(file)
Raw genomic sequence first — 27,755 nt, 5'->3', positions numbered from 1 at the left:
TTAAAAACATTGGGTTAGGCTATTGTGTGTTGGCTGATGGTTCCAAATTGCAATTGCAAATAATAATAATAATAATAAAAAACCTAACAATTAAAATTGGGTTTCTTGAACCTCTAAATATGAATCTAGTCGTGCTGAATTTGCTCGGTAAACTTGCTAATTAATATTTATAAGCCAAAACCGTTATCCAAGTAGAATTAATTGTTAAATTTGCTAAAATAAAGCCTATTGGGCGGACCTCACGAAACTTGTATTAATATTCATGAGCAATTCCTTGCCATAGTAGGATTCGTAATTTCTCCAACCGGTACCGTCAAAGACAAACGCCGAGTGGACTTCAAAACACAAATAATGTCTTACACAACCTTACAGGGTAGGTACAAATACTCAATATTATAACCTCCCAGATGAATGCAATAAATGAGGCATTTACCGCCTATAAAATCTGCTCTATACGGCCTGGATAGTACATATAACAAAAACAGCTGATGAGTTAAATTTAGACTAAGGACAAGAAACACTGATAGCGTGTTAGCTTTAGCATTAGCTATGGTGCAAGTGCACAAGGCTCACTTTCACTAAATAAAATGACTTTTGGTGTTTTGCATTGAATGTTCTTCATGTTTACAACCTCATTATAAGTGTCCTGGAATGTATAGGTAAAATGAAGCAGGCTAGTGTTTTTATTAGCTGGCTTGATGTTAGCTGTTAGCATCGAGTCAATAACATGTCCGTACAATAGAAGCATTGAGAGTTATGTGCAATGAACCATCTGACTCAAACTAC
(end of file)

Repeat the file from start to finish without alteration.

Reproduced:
Raw genomic sequence first — 27,755 nt, 5'->3', positions numbered from 1 at the left:
TTAAAAACATTGGGTTAGGCTATTGTGTGTTGGCTGATGGTTCCAAATTGCAATTGCAAATAATAATAATAATAATAAAAAACCTAACAATTAAAATTGGGTTTCTTGAACCTCTAAATATGAATCTAGTCGTGCTGAATTTGCTCGGTAAACTTGCTAATTAATATTTATAAGCCAAAACCGTTATCCAAGTAGAATTAATTGTTAAATTTGCTAAAATAAAGCCTATTGGGCGGACCTCACGAAACTTGTATTAATATTCATGAGCAATTCCTTGCCATAGTAGGATTCGTAATTTCTCCAACCGGTACCGTCAAAGACAAACGCCGAGTGGACTTCAAAACACAAATAATGTCTTACACAACCTTACAGGGTAGGTACAAATACTCAATATTATAACCTCCCAGATGAATGCAATAAATGAGGCATTTACCGCCTATAAAATCTGCTCTATACGGCCTGGATAGTACATATAACAAAAACAGCTGATGAGTTAAATTTAGACTAAGGACAAGAAACACTGATAGCGTGTTAGCTTTAGCATTAGCTATGGTGCAAGTGCACAAGGCTCACTTTCACTAAATAAAATGACTTTTGGTGTTTTGCATTGAATGTTCTTCATGTTTACAACCTCATTATAAGTGTCCTGGAATGTATAGGTAAAATGAAGCAGGCTAGTGTTTTTATTAGCTGGCTTGATGTTAGCTGTTAGCATCGAGTCAATAACATGTCCGTACAATAGAAGCATTGAGAGTTATGTGCAATGAACCATCTGACTCAAACTAC